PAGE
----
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As the United States begins to recover in 2021 from the economic impact of COVID-19 and businesses reopen, employers find it difficult to obtain sufficient employees. This is slowing the recovery. It is also impacting supply chains and leading to shortages of certain consumer goods, which in turn is fueling inflation.
Republicans point to unemployment benefits as causing the labor shortage. They claim that people receive a higher income from those benefits than they could earn by working. This is just plain false. Unemployment benefits are never sufficiently generous to replace what a worker was earning at a job.
Economists have identified at least three major causes of the labor shortage:
During the pandemic, some employers proved to be abusive. The following lists only some of the abuses.
Abusive employers now wonder why they cannot attract workers to replace those who they laid-off and those who died in the pandemic.
As employers began to recruit workers, workers realized that they do not have to accept the first offer of employment. They have the ability to choose employment that is most optimal for them. They can negotiate wages and salaries. They can compare benefits from multiple offers of employment.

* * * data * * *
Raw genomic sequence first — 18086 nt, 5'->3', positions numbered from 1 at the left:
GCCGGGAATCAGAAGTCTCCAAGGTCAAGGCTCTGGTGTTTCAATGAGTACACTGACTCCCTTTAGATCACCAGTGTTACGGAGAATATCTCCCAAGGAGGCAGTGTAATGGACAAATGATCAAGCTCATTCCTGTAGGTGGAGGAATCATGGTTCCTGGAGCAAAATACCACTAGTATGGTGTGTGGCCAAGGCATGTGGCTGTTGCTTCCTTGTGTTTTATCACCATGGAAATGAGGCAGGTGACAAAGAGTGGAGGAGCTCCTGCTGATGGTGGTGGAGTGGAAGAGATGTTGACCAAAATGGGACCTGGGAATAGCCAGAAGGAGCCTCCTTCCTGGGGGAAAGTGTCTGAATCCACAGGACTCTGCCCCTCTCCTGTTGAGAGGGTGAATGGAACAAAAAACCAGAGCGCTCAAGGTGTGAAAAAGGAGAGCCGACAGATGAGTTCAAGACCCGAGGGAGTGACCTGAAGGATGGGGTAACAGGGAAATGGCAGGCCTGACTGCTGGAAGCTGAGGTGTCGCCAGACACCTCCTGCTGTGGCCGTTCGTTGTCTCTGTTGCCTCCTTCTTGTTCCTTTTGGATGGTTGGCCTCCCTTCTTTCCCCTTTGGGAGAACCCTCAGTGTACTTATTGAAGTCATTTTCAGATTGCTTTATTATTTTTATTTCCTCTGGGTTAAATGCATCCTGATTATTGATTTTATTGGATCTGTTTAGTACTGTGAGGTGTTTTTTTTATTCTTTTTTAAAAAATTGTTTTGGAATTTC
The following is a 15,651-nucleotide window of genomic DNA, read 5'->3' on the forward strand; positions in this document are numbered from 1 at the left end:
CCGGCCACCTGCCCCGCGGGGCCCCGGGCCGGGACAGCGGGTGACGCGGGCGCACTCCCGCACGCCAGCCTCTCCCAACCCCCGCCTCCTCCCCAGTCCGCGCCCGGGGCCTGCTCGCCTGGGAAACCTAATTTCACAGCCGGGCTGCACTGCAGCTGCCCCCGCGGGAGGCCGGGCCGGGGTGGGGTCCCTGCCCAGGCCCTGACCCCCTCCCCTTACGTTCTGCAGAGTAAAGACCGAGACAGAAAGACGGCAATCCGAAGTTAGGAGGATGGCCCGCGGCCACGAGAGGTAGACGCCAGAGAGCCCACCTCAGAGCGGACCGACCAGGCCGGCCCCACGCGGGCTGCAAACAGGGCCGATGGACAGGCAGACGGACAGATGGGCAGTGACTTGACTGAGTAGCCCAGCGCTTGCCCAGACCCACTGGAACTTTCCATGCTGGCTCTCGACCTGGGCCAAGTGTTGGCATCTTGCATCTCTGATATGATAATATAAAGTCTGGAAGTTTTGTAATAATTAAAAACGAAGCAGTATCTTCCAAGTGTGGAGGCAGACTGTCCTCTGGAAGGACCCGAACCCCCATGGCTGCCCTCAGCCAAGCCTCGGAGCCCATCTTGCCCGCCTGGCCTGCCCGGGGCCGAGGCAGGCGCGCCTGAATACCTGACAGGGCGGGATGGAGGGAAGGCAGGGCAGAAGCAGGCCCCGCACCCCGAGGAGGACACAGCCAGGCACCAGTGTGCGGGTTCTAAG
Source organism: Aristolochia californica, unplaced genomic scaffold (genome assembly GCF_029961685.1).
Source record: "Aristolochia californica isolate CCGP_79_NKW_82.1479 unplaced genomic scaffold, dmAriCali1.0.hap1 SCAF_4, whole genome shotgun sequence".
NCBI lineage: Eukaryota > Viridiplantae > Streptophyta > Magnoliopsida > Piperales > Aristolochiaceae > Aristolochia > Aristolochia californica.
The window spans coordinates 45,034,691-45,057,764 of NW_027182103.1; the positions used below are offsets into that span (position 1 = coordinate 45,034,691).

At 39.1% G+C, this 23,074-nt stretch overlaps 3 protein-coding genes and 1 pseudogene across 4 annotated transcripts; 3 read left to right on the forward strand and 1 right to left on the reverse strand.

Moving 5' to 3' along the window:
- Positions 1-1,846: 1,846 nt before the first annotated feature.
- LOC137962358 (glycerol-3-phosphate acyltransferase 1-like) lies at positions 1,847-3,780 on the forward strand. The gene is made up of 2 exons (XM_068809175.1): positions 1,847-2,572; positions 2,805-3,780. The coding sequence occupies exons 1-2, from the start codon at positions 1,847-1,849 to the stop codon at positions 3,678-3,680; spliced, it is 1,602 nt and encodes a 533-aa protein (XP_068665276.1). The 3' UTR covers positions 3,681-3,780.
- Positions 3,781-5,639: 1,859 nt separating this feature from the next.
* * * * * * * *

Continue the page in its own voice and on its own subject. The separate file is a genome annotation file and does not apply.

Out-of-work seniors discovered their living costs are lower without commuting, buying lunch, needing to buy uniforms at their own cost, et cetera. They already accumulated some savings towards retirement and decided retirement is now. A persistently low birth rate in the United States means fewer new workers are entering the job market to replace retirees.
This was made worse when President Trump reduced legal immigration, thus reducing another supply of workers. It should be noted that Japan's decades-long economic malaise results from the same situation. Germany also has a low birth-rate and an aging, retiring population; that nation, however, mitigates the problem by encouraging immigration.
12 July 2021
Updated 13 August 2021
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